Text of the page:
Indian Journal of Critical Care Medicine

Register      Login

SEARCH WITHIN CONTENT

FIND ARTICLE

Volume / Issue

Online First

Archive
Related articles

VOLUME 26 , ISSUE 3 ( March, 2022 ) > List of Articles

View Point

Trendelenburg Ventilation in Patients of Acute Respiratory Distress Syndrome with Poor Lung Compliance and Diaphragmatic Dysfunction

Saiteja Kodamanchili, Saurabh Saigal, TN Priyanka, Gowthaman Thatta Balakrishnan, Pranav Shrivatsav

Keywords : ARDS, Proning, Trendelenburg

Citation Information : Kodamanchili S, Saigal S, Priyanka T, Balakrishnan GT, Shrivatsav P. Trendelenburg Ventilation in Patients of Acute Respiratory Distress Syndrome with Poor Lung Compliance and Diaphragmatic Dysfunction. Indian J Crit Care Med 2022; 26 (3):319-321.

DOI: 10.5005/jp-journals-10071-24127

License: CC BY-NC 4.0

Published Online: 30-03-2022

Copyright Statement:  Copyright © 2022; The Author(s).


Abstract

Background: Patients with acute respiratory distress syndrome (ARDS) are generally ventilated in either 45° head elevation or prone position as they are associated with decreased incidence of ventilator-associated pneumonia and mortality, respectively.1,2 But in patients with poor lung compliance and super-added diaphragmatic weakness/dysfunction, generating a minimum amount of adequate tidal volume (TV) would be very difficult in propped up/supine/prone position, leading to worsening hypoxia and CO2 retention. We noticed a sustained increase in TV for patients with poor lung compliance (Cs <15 mL/cm H2O) and diaphragmatic dysfunction (bilateral diaphragmatic excursion <1 cm, on spontaneous breaths) when the patients are switched to Trendelenburg position with the same ventilator settings. Patients and methods: A case report with possible explanation for the observed changes has been mentioned. Results: Trendelenburg ventilation delivered more TV than propped up or prone ventilation in patients of ARDS with poor lung compliance and diaphragmatic dysfunction. Conclusion: Trendelenburg ventilation increases static lung compliance and delivers more TV when compared to propped up/supine/prone ventilation in patients of ARDS with poor lung compliance and diaphragmatic dysfunction. Although the exact mechanism behind this is not known till now, we formulated few theories that could explain the possible mechanism.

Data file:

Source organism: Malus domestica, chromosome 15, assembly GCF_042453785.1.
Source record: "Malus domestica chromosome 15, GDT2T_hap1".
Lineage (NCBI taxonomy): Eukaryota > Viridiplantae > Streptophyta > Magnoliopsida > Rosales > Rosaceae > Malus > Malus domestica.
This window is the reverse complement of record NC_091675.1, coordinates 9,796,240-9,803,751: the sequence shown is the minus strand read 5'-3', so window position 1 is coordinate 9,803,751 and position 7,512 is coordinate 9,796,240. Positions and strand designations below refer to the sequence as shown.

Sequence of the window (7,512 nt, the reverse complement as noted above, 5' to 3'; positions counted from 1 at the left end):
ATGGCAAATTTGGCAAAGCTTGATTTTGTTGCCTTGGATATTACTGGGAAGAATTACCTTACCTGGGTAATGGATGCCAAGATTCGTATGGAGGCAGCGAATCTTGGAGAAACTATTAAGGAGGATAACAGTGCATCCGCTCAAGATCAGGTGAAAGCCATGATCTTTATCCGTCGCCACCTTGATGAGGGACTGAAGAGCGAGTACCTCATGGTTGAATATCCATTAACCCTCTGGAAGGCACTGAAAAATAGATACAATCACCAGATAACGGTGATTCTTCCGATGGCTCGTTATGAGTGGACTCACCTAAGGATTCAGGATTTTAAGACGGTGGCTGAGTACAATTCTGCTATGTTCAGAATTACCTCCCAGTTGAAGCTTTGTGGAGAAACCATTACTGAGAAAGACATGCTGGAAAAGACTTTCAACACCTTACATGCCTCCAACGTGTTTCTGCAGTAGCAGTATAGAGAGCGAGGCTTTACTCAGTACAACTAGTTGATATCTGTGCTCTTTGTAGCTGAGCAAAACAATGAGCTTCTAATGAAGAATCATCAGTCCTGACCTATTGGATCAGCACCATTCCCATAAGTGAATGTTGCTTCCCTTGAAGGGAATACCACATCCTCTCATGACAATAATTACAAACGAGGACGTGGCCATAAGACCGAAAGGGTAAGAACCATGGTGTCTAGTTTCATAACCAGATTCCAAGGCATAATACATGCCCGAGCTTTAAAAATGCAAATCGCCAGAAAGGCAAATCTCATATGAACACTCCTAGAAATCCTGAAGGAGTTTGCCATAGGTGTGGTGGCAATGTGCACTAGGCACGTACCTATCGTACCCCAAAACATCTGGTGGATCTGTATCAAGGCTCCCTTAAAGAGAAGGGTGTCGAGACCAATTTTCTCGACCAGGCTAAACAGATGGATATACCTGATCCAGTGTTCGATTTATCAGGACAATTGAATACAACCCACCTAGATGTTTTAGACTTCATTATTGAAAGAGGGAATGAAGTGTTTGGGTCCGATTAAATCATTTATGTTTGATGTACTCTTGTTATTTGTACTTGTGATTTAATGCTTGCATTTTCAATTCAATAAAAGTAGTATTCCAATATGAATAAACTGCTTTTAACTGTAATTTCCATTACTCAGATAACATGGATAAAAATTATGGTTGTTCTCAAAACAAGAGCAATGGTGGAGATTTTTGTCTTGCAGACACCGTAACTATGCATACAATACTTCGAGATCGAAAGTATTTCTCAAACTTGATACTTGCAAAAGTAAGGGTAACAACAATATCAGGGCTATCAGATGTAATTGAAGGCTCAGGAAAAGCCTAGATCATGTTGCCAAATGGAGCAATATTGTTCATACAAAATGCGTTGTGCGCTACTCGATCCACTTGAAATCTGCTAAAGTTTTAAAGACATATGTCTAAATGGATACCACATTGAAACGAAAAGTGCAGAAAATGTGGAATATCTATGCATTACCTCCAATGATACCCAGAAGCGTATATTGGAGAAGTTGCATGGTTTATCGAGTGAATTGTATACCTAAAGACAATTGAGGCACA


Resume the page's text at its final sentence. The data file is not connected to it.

HTML PDF Share
  1. Güner CK, Kutlutürkan S. Role of head-of-bed elevation in preventing ventilator-associated pneumonia bed elevation and pneumonia. Nurs Crit Care 2021;nicc.12633. DOI: 10.1111/nicc.12633.
  2. Guérin C, Reignier J, Richard J-C, Beuret P, Gacouin A, Boulain T, et al. Prone positioning in severe acute respiratory distress syndrome. N Engl J Med 2013;368(23):2159–2168. DOI: 10.1056/NEJMoa1214103.
  3. Regli A, Habre W, Saudan S, Mamie C, Erb TO, von Ungern-Sternberg BS, et al. Impact of Trendelenburg positioning on functional residual capacity and ventilation homogeneity in anaesthetised children. Anaesthesia 2007;62(5):451–455. DOI: 10.1111/j.1365-2044.2007.05030.x.
  4. Peñuelas O, Keough E, López-Rodríguez L, Carriedo D, Gonçalves G, Barreiro E, et al. Ventilator-induced diaphragm dysfunction: translational mechanisms lead to therapeutical alternatives in the critically ill. Intensive Care Med Exp 2019;7(S1):48. DOI: 10.1186/s40635-019-0259-9.
  5. Gutierrez CJ, Stevens C, Merritt J, Pope C, Tanasescu M, Curtiss G. Trendelenburg chest optimization prolongs spontaneous breathing trials in ventilator-dependent patients with low cervical spinal cord injury. J Rehabil Res Dev 2010;47(3):261. DOI: 10.1682/jrrd.2009.07.0099.
  6. Wadsworth BM, Haines TP, Cornwell PL, Paratz JD. Abdominal binder use in people with spinal cord injuries: a systematic review and meta-analysis. Spinal Cord 2009;47(4):274–285. DOI: 10.1038/sc.2008.126.
PDF Share
PDF Share

© Jaypee Brothers Medical Publishers (P) LTD.